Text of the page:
Usually, we use Array.BinarySearch to find a value in a sorted array, we all know that this method returns the index of the searched value in the array, if value is found. It turns out that the return value of BinarySearch is much more interesting and useful. Lets focus on what happens if the value is not found in the array.

Those who claim that if value is not found than a negative number will be returned, are absolutely right. But most of us don’t really know the whole truth about that negative number and how it can be used.


To understand its usage, we can see how the Add method in SortedList class is implemented (this operation must keep the list sorted):


   2: public virtual void Add(object key, object value)
   3: {
   4:     if (key == null)
   5:     {
   6:         throw new ArgumentNullException();
   7:     }
   8:     int index = Array.BinarySearch(this.keys, 0, this._size, key, this.comparer);
   9:     if (index >= 0)
  10:     {
  11:         throw new ArgumentException();
  12:     }
  13:     this.Insert(~index, key, value);
  14: }

Did you notice the bitwise complement operator~ in line 13? It is applied on the negative result of the binary search to produce an index that is used in the Insert method. The guys in Microsoft who wrote the SortedList.Add method took advantage of the following fact about BinarySearch return value:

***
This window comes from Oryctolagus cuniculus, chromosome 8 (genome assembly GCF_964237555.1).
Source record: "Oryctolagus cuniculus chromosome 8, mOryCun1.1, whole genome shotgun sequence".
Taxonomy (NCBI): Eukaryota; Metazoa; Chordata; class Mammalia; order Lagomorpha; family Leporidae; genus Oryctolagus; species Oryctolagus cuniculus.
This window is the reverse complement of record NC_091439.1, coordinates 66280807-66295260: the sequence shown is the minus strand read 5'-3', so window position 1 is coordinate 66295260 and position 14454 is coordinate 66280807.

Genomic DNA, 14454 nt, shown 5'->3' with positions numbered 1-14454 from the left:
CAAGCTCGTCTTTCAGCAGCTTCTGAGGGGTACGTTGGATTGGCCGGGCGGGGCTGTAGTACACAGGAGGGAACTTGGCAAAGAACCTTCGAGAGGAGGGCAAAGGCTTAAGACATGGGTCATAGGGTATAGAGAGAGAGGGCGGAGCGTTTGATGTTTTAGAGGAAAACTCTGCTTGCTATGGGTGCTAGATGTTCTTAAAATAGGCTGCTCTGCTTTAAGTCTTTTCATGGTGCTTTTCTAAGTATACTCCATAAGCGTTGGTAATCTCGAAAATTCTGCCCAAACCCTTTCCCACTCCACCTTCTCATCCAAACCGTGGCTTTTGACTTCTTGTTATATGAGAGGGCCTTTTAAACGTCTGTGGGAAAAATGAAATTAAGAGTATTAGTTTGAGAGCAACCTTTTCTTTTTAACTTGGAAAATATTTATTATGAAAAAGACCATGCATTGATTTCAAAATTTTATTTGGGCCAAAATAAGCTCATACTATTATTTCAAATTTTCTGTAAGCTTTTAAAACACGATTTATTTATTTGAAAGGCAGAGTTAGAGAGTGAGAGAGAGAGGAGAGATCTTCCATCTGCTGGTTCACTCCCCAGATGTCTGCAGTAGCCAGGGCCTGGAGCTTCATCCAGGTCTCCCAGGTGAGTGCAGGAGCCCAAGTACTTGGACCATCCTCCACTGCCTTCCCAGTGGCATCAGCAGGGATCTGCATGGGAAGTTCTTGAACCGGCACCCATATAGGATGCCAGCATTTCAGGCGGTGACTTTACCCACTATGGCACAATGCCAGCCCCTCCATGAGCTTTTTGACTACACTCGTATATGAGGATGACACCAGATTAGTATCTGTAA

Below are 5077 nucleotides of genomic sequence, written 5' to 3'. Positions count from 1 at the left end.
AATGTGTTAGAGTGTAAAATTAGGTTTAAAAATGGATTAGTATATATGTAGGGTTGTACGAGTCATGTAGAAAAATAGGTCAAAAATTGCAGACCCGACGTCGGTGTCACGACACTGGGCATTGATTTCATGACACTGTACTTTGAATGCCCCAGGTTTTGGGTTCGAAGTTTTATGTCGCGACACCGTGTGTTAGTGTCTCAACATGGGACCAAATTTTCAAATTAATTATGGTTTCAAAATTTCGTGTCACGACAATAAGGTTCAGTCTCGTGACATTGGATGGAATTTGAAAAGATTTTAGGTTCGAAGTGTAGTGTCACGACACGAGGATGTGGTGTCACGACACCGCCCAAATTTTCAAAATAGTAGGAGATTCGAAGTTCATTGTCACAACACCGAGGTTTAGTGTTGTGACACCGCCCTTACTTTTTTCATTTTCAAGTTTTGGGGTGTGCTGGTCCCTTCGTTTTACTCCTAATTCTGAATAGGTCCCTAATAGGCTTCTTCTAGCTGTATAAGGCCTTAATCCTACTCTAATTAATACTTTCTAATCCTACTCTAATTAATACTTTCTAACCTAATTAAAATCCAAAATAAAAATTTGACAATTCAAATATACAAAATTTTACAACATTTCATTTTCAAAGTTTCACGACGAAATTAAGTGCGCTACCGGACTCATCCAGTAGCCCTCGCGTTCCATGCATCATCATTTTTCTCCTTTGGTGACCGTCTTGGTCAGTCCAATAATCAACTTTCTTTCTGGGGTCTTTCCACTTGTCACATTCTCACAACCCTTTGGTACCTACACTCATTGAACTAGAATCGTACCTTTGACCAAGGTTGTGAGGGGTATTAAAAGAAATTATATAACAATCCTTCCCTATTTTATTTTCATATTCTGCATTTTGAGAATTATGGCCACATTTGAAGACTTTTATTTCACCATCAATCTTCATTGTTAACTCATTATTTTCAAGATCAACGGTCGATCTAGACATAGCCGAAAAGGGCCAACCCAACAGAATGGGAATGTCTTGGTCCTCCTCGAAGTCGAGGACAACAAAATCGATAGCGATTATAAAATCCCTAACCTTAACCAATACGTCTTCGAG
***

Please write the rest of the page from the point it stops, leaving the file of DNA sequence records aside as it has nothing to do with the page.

If the array does not contain the searched value, the method returns a negative integer so you can apply the bitwise complement operator~ to it and produce an index. If this index is greater than or equal to the size of the array, the searched value is the largest number in the array. Otherwise, it is the index of the first element that is larger than the searched value.

So, the produced index can be used in the Insert method to add the value in the correct place and keep the array sorted. When I introduced this fact to some of my colleagues , they claimed this is very nice and tricky but may be unreadable. What do you say?

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6 Responses to “Operator~ and BinarySearch”

  1. Ruurd Boeke

    Said on May 1, 2008 :

    I vote it’s tricky as well. I do not like magical return values at all. They are not discoverable.

    Still, good find!

  2. bragi

    Said on May 2, 2008 :

    I think it’s a pretty cool trick that can save some lines of code and processing power. Some comment with the code is probably a wise thing to do for people who don’t know the trick.

  3. Jon von Gillern

    Said on May 5, 2008 :


  4. st0le

    Said on July 19, 2009 :

    I love this idea…

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